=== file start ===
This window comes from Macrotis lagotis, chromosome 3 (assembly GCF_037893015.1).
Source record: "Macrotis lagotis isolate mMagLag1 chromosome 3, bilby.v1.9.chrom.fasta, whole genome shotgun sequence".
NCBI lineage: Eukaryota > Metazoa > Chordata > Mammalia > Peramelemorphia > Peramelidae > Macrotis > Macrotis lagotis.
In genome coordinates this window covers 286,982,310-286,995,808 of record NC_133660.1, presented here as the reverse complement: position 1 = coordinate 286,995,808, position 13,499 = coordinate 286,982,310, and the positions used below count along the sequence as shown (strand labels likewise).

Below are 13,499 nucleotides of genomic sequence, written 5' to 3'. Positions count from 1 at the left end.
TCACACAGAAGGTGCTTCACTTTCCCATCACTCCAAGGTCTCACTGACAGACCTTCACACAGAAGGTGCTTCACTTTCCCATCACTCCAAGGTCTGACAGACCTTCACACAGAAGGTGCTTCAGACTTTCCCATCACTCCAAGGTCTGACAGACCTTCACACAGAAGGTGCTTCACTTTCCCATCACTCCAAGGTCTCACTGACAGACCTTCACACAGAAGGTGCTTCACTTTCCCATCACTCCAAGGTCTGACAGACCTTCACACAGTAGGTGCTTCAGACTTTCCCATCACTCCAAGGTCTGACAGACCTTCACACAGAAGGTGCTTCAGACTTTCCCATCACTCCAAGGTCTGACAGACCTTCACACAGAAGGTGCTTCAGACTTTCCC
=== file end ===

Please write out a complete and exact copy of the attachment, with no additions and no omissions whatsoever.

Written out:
This window comes from Macrotis lagotis, chromosome 3 (assembly GCF_037893015.1).
Source record: "Macrotis lagotis isolate mMagLag1 chromosome 3, bilby.v1.9.chrom.fasta, whole genome shotgun sequence".
NCBI lineage: Eukaryota > Metazoa > Chordata > Mammalia > Peramelemorphia > Peramelidae > Macrotis > Macrotis lagotis.
In genome coordinates this window covers 286,982,310-286,995,808 of record NC_133660.1, presented here as the reverse complement: position 1 = coordinate 286,995,808, position 13,499 = coordinate 286,982,310, and the positions used below count along the sequence as shown (strand labels likewise).

Below are 13,499 nucleotides of genomic sequence, written 5' to 3'. Positions count from 1 at the left end.
TCACACAGAAGGTGCTTCACTTTCCCATCACTCCAAGGTCTCACTGACAGACCTTCACACAGAAGGTGCTTCACTTTCCCATCACTCCAAGGTCTGACAGACCTTCACACAGAAGGTGCTTCAGACTTTCCCATCACTCCAAGGTCTGACAGACCTTCACACAGAAGGTGCTTCACTTTCCCATCACTCCAAGGTCTCACTGACAGACCTTCACACAGAAGGTGCTTCACTTTCCCATCACTCCAAGGTCTGACAGACCTTCACACAGTAGGTGCTTCAGACTTTCCCATCACTCCAAGGTCTGACAGACCTTCACACAGAAGGTGCTTCAGACTTTCCCATCACTCCAAGGTCTGACAGACCTTCACACAGAAGGTGCTTCAGACTTTCCC